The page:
meat

Warm Thai Beef and Radish Salad

Wheat-free * Dairy-free * Gluten-free * Paleo~~

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I’m back!   The restorations to my apartment are done…don’t the floors look great?

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and….I got a new stove!

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And…not least of all…A new look for the blog.  I think it’s a cleaner format and I hope you like it as much as I do.

Now about this recipe.  I’ve taken a booth at an end-of-season party at my CSA pick up location.  I hope to sell a few of the zillions of copies of my books that are taking up space in my apartment.  I was kind of sad to note that most of the recipes in my first two books are made with foods I no longer eat (grains & beans).

One of my favorite recipes in “The Complete Whole Grain Cookbook” is/was WarmThai Beef Salad – but it was made with beef and cooked rice.  I started wondering if there’s something I could use instead of the rice?  The inspiration of using radishes came because I happen to have three types of radishes in my fridge this week (I got black and watermelon radishes from my CSA and I had bought red radishes in the market because they were too beautiful to pass up).  I don’t remember seeing any recipes that call for cooking radishes, but I figured if worse came to worst I could always just throw out the dish and start again.

You must have guessed by now that it worked splendidly or it wouldn’t be the main feature today!  In fact cooking tames the radish flavor considerably.  Look for more cooked radish recipes in the future.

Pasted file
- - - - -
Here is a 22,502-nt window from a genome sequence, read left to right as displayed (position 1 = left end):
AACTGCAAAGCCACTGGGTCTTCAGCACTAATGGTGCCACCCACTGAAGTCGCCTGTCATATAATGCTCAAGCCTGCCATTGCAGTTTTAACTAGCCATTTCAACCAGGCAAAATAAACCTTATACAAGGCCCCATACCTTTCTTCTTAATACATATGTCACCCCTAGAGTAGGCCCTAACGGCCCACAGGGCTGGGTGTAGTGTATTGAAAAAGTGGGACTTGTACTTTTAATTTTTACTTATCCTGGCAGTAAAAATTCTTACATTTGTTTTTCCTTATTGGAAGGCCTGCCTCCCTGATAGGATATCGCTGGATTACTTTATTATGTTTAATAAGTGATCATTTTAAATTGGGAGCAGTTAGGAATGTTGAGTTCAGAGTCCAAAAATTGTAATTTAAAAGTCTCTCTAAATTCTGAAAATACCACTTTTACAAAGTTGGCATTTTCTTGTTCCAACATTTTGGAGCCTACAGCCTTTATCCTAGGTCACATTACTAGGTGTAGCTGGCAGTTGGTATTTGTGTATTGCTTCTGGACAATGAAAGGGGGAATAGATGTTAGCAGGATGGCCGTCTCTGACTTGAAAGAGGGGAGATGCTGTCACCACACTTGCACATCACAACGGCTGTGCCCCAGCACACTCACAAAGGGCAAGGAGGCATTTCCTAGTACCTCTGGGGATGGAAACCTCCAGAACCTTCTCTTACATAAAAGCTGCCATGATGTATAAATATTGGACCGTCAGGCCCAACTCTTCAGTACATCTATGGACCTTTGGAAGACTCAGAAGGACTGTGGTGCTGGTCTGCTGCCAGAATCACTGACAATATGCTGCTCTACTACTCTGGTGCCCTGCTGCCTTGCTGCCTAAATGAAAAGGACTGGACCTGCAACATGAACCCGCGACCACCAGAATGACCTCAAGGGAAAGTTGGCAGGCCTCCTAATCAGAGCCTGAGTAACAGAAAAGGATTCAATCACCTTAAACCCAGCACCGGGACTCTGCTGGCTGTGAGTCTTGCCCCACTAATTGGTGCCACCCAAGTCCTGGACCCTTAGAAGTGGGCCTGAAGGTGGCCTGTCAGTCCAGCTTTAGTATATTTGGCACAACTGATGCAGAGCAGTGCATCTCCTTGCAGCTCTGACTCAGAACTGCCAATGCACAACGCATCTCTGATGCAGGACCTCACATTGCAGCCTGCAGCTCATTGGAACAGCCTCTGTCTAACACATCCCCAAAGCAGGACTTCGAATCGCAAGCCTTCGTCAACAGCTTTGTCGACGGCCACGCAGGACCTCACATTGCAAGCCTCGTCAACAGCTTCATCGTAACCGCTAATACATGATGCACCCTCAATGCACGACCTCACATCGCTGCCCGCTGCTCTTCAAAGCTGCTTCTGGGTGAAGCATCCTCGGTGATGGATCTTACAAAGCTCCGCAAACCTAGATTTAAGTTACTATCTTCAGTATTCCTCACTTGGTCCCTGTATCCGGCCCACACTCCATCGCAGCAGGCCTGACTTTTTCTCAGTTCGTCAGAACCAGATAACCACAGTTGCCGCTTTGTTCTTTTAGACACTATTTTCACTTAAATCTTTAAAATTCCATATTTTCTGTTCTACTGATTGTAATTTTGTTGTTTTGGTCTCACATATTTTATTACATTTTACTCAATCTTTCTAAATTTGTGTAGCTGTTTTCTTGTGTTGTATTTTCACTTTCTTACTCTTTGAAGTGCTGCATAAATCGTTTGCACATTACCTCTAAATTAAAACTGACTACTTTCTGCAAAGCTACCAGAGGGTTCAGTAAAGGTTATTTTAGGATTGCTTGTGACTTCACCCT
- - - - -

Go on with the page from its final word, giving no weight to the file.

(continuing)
ENJOY!
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Pork Tenderloin with Apples and Cranberries

Wheat-free * Dairy-free * Gluten-free *  Paleo ~~~

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I don’t cook pork often but I’m very fond of pork tenderloin.  It’s quite tasty, not fatty, and doesn’t take too long to cook…but is it paleo?  There are differing opinions on that subject.  Clearly I am of the “it’s okay” school.  The thumbs down for pork is about the relatively high amount of polyunsaturated fatty acids compared to that of other meats.  On the other hand, compared to vegetable oils, pork is a real lightweight.  So my take on it is – okay to eat pork sometimes.  Aim for lower fat cuts.  Try to get pork from local farmers instead of mass producers…and when you do eat it…Enjoy!
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Suya (or Tsire or Chichinga) – Nigerian Grilled Meat Skewers

Wheat-free * Dairy-free * Gluten-free * Paleo ~~~

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Suya or tsire (also known as chichinga in Ghana) is a Nigerian street food.  The traditional recipe uses roasted peanuts to marinate the meat, but since peanuts are a legume and legumes are not allowed on paleo, I substituted roasted cashews which also gives it a wonderful flavor. On the other hand if you do eat peanuts, feel free to substitute them for the cashews and know that you are having an even more authentic version.  Speaking of authentic versions, although 1/2 teaspoon ground cayenne sounds pretty spicy, the truth of the matter is most of the other recipes I looked at used at least 1 teaspoon cayenne – so feel free to increase the cayenne significantly (or decrease it if you are not fond of spicy).   Also, you do not have to limit yourself to beef for these skewers; they would be equally good with chicken, lamb, pork, shrimp, or even goat.